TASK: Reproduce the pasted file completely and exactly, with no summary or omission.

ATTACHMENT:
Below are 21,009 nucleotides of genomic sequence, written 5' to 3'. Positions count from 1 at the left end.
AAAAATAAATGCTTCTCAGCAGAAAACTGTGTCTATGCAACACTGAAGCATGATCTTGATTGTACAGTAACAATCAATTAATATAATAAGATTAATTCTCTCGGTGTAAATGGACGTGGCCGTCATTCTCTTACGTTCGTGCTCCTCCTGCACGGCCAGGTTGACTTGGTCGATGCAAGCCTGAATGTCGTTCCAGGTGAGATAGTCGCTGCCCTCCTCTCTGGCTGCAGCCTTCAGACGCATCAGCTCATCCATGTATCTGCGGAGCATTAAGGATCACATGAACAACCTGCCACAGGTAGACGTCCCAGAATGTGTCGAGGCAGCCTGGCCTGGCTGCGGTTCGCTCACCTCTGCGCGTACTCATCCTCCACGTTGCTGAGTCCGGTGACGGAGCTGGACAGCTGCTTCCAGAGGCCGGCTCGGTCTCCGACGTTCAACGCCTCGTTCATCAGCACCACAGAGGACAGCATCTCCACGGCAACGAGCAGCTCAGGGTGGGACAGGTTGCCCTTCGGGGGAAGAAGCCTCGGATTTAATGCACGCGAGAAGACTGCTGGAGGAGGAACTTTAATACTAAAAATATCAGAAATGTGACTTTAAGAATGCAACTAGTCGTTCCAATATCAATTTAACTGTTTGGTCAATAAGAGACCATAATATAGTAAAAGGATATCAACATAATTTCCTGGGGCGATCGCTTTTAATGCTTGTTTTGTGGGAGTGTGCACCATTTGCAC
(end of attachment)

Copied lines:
Below are 21,009 nucleotides of genomic sequence, written 5' to 3'. Positions count from 1 at the left end.
AAAAATAAATGCTTCTCAGCAGAAAACTGTGTCTATGCAACACTGAAGCATGATCTTGATTGTACAGTAACAATCAATTAATATAATAAGATTAATTCTCTCGGTGTAAATGGACGTGGCCGTCATTCTCTTACGTTCGTGCTCCTCCTGCACGGCCAGGTTGACTTGGTCGATGCAAGCCTGAATGTCGTTCCAGGTGAGATAGTCGCTGCCCTCCTCTCTGGCTGCAGCCTTCAGACGCATCAGCTCATCCATGTATCTGCGGAGCATTAAGGATCACATGAACAACCTGCCACAGGTAGACGTCCCAGAATGTGTCGAGGCAGCCTGGCCTGGCTGCGGTTCGCTCACCTCTGCGCGTACTCATCCTCCACGTTGCTGAGTCCGGTGACGGAGCTGGACAGCTGCTTCCAGAGGCCGGCTCGGTCTCCGACGTTCAACGCCTCGTTCATCAGCACCACAGAGGACAGCATCTCCACGGCAACGAGCAGCTCAGGGTGGGACAGGTTGCCCTTCGGGGGAAGAAGCCTCGGATTTAATGCACGCGAGAAGACTGCTGGAGGAGGAACTTTAATACTAAAAATATCAGAAATGTGACTTTAAGAATGCAACTAGTCGTTCCAATATCAATTTAACTGTTTGGTCAATAAGAGACCATAATATAGTAAAAGGATATCAACATAATTTCCTGGGGCGATCGCTTTTAATGCTTGTTTTGTGGGAGTGTGCACCATTTGCAC